Presentation on theme: "1 Risks in Anonymous Distributed Computing Systems Michael J. Ciaraldi David Finkel Craig E. Wills Worcester Polytechnic Institute Worcester, MA 01609."— Presentation transcript:
1 Risks in Anonymous Distributed Computing Systems Michael J. Ciaraldi David Finkel Craig E. Wills Worcester Polytechnic Institute Worcester, MA USA Presented at International Network Conference 2000 Plymouth, England Copyright 2000 Michael J. Ciaraldi, David Finkel, and Craig E. Wills
2 Overview zAnonymous Distributed Computing Systems yWhat are they? zWhat are the risks? yMost are well-known yADCSs face some unique challenges. zWhich risks can be addressed, and how?
3 Anonymous Distributed Computing Systems
4 Distributed Computing Systems zTraditional vs. zAnonymous
5 Traditional Distributed Systems zAutonomous systems yStandalone machines yExplicit Services with explicit authorization xtelnet, ftp zDistributed operating systems yAppear as a single virtual machine ySingle administrative domain zNetwork file systems yShared resources ySingle administrative domain
6 Anonymous Distributed Computing Systems zTypes of Nodes zCharacteristics zApproaches
7 Types of Nodes in ADCS zDistributor nodes yDistribute pieces of a calculation. zClient nodes yExecute pieces and report back to distributor. zPortal nodes yDirect clients to distributors.
8 Characteristics of ADCS zPotentially millions of nodes. zClient nodes vary in power and architecture. zClients controlled by different administrative domains. zClients may be unaware of each other. zClients not always available for ADCS. zInternet communications unreliable and at various speeds. zClients may crash or withdraw at any time. zA client may be in several ADCSs. zClients may volunteer or be paid (micropayments).
9 Approaches in ADCS zOne-Time Download: yJust once, client downloads an executable program from a portal. yTo participate, client program contacts portal. yExamples: zEach-Time Download: yClient downloads Java applets or ActiveX controls each time. yExamples: xPOPCORN, Charlotte, distriblets
11 Risks zWhere are they? zWhat are they? zCan they be reduced or eliminated? yBy technology? yBy human diligence?
12 Types of Risks and Where They Occur zInternet Communication yInherently unreliable yPasses through others’ machines xCan be intercepted and/or altered. yAnonymous xWhat is the sender’s true IP address? xWho is the sender, anyway?
13 Types of Risks and Where They Occur II zKnowing identity of distributor yRecommended by others yConfidence that software is not harmful xTo client xTo others, e.g. DoS, cracking. yAccountability zKnowing identity of client yConfidentiality yPayment yInvalid results
14 Dealing With Risks
15 Dealing With Risks zCommunication problems zMalicious client code yAttacks the client or another machine. zCounterfeit client code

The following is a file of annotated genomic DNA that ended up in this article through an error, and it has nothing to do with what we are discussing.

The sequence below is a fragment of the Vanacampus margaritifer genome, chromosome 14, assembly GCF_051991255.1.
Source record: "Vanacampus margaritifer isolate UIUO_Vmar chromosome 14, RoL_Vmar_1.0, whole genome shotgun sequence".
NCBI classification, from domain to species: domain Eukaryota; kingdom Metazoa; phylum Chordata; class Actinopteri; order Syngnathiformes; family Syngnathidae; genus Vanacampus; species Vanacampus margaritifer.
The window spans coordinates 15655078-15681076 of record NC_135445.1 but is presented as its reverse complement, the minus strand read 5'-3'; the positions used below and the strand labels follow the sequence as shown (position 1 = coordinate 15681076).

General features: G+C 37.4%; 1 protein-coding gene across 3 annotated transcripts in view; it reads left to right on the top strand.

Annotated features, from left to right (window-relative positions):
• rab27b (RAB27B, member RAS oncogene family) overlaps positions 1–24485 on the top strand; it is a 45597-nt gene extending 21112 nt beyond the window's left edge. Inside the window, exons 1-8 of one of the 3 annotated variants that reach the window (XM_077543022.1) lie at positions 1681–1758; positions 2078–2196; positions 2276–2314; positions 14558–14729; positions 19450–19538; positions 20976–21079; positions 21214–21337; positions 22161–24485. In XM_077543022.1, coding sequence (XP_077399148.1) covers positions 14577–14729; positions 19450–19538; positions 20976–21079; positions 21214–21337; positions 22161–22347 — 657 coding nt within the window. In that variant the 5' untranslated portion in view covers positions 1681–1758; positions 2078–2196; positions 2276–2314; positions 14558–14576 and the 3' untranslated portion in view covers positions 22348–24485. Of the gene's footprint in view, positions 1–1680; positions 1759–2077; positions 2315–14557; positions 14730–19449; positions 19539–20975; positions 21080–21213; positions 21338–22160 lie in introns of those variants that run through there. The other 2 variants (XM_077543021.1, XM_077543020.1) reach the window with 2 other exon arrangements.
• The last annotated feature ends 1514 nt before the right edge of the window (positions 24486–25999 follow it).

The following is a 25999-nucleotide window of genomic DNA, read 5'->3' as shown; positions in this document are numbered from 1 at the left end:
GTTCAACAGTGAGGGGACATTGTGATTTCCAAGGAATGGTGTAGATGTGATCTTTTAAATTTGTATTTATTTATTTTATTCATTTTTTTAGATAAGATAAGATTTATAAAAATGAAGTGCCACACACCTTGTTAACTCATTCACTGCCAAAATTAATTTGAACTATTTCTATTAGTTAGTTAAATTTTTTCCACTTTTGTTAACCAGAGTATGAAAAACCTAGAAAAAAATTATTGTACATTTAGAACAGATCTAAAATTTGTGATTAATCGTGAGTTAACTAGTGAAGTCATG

16 Accidental Communication Problems zChecksums guard against corruption. zTimestamps guard against stale data.
17 Deliberate Communication Problems zIPSec yProvides encryption and authentication end- to-end. yGuards against interception and/or modification en route. yIs only a protocol.
18 IPSec Is Not Enough zADCSs must use asymmetric (public key) encryption. zThis requires knowing the public key of the other party. yOr whoever the other party claims to be. zTo confirm the key, use a digital certificate from a Certification Authority (CA).
19 Problems with Certification Authorities zCan the CA be trusted? yCould be run by an unethical organization. yEmployees could be corrupt. zCan the CA guarantee the identity of the entity?
20 Problems with Certification Authorities II zCan the entity be trusted to be non- malicious and competent? yCan all its members? zCertificates expire and are revoked yBut not instantaneously. zThese are primarily human problems, not technological.
21 Malicious Client Code zMechanism: yScreen savers and ActiveX controls vs. yJava applets zExamining source code
22 Screen Savers and ActiveX Controls zCould be yOne-time download (screen saver) yEach-time download (ActiveX) zPrivileges yEssentially unlimited in MS-Windows. yCan be limited by careful installation in Unix.
23 Java Applets zExecute in a “sandbox” with limited privileges. zCan still: yOpen windows ySend with your return address yConsume system resources. zCan only open a network connection back to the download server. yCannot directly participate in distributed attack. yLimits parallelism.
24 Examining Source Code zWho is competent to examine it? zYou have to send the source code. yConfidentiality? yHow to guard against counterfeit code?
25 Counterfeit Client Code: Why? zMaliciousness zCompetition zDenial of service zPayment for services not rendered.
26 Counterfeit Client Code: Possible Defenses zPossibilities suggested by Popcorn: ySend the same computation to several independent clients. xWidely applicable, but expensive. yCheck the answers. xLess expensive, but not as applicable. yAre the resources spent on checking greater than those gained by parallelism?
27 Counterfeit Client Code: Other Possible Defenses zChallenge-response authentication. yIs it possible? yReverse engineering? yCould a Trojan Horse later corrupt or replace the client code? zNonces yCause authentication to expire.
28 Risks Facing Portals zConnecting through a well-known central portal is no guarantee of safety. yComputations still come from third parties. yPortal operators can identify computation sources, but not their safety. yPortal operators cannot determine what all their clients will consider ethical. yPortal operators must exercise due diligence, but this may not protect them from liability.
29 In Conclusion
30 Summary zADCSs are attractive. zThey present many risks, some unique. zSome of these risks: yHave technological solutions. yMay have human solutions. yHave no currently-known solution. zSo, keep thinking! zThe ultimate test: will users be deterred?